If anyone reading this is going through a horrible time, I understand (and so does Matt). Christmas will be tough, but they'll be another one next year. I promise you that you will feel the sparkles again and they will be brighter and more sparkly than before. I always think that the best experiences and moments in life are the ones that aren't scheduled. Lurid jumpers, awful shouty songs about how it should be christmas every bloody day and getting crushed in the shops can all be appreciated another time.
PS. All Matt Haig's books are total winners. I can highly recommend them all.
At this time of year my children become increasingly anxious that they are on the naughty list and are rather obsessed with their obscenely extravagant Christmas lists. Apparently this year FC has a budget of about 1,000 pounds per child (Wow! who knew he was so eligible?) Anyway, at this point, I start to self implode and mumble about the poor starving children which has absolutely no impact on their moral compasses whatsoever.
This year I am determined to install some kind of Christmas spirit into the entitled little rat bags without bursting their whole sparkly Christmas bubble and spending the day ranting into my mulled wine. Getting the children to give is quite a challenge. To be honest their contribution to the Shoe Box Appeal (choosing a toothbrush) and The Food Bank (carrying the cereal) is rather minimal. So brace yourself lucky friends and relatives, this year, the kids are making stuff for you.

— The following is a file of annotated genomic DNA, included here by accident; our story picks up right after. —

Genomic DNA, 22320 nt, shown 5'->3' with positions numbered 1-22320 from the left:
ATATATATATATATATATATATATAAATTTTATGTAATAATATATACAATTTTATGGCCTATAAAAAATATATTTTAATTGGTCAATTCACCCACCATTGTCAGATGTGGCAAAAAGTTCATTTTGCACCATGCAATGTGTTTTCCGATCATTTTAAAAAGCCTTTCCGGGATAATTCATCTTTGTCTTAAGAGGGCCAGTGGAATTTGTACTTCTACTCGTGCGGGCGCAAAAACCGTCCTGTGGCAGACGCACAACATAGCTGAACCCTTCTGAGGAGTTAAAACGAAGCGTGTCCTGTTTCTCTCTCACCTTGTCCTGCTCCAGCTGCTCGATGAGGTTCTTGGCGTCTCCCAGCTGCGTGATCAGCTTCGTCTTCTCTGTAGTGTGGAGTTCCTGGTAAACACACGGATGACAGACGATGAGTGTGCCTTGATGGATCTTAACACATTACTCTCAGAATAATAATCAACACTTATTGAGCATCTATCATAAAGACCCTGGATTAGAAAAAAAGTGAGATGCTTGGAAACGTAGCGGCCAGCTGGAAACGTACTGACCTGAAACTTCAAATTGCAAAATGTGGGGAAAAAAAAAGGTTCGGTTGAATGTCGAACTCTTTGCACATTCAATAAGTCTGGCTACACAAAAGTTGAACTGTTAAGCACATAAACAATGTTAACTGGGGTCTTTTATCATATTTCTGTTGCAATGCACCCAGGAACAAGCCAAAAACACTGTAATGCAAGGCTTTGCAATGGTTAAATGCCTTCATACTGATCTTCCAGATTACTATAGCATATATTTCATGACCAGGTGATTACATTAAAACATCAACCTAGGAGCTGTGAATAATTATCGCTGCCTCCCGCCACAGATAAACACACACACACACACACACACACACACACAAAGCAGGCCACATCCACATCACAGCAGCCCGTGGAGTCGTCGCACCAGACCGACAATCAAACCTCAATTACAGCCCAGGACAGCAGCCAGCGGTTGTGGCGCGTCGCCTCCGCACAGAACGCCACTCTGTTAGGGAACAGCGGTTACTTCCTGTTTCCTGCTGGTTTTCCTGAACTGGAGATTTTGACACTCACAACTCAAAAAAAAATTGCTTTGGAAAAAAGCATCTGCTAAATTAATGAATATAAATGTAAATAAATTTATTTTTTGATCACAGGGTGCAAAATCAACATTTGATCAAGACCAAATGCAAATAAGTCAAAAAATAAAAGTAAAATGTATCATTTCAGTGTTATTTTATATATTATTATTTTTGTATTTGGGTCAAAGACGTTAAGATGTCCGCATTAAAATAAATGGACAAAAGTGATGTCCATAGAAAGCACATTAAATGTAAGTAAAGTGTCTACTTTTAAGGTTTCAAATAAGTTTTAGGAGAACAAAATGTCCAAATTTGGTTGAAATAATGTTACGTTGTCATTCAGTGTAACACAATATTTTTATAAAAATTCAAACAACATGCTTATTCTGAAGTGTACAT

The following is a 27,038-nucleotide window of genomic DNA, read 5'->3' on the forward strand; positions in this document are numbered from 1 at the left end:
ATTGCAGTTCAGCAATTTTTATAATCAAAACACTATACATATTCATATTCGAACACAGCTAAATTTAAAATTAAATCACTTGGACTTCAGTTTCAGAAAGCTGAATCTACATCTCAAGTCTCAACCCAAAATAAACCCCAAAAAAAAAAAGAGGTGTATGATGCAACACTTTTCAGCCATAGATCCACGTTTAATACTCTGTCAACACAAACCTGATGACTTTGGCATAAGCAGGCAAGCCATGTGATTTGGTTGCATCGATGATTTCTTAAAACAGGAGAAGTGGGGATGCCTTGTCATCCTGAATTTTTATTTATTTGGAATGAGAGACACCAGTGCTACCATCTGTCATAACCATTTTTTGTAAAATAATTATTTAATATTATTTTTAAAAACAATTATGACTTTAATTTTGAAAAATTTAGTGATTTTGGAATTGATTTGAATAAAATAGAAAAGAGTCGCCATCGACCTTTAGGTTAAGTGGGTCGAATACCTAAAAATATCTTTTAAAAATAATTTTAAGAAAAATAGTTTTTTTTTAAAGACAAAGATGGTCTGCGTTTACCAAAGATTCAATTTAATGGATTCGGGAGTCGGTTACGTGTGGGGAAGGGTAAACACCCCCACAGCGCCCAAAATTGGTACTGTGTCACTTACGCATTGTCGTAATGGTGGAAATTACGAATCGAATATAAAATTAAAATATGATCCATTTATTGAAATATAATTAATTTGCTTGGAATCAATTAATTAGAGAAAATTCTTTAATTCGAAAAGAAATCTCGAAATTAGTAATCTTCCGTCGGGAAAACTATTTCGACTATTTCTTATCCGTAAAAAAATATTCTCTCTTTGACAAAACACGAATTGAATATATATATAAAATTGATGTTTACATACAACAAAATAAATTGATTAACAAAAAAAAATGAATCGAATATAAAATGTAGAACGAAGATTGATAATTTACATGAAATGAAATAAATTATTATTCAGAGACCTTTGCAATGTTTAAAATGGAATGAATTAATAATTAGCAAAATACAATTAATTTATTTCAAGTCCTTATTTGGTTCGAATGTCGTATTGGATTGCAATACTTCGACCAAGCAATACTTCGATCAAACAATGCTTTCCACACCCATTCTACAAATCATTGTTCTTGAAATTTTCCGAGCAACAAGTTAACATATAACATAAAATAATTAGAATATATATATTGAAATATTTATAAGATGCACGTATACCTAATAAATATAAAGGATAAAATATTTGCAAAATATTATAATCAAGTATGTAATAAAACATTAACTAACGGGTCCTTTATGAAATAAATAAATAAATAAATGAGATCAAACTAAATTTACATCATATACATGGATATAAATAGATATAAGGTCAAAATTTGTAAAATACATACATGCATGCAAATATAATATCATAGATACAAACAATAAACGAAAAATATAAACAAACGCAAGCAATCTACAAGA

We're big bath-fans in our house. It's not really about getting clean (thats just a bonus) but more about having some lovely floaty time-out. So we're making lots of fabulous multi-coloured sparkly love (bath) bombs for everyone. Embellish as you wish, rose petals, glitter, degradable confetti; all provide lots of decadent fun amidst the fizzle. Making stuff for people at Christmas is hardly original but like many parents, I become so consumed getting the festive haul together, I forget to schedule 'making time'. It's a great opportunity for kids to properly give and maybe even start to understand what Christmas all about, a giant winter love bomb (with lots of presents and some good old festive fighting).
Sophie xxxxx (see Winter Love Bomb recipe below)
With 17 books on Hygge (pronounced hoo-gah) gracing our bookstores this winter, the chances that you'll get one for Christmas are fairly high. Absolutely everyone is at it; soon Dave Cam will be tweeting #hygge whilst he's #chillaxing at his country manor. So why all of a sudden have we become obsessed with Danish wellbeing? Perhaps because we have had such a totally rubbish year? or maybe we feel we need permission to take some down-time in our frenetic wi-fi dependent lives?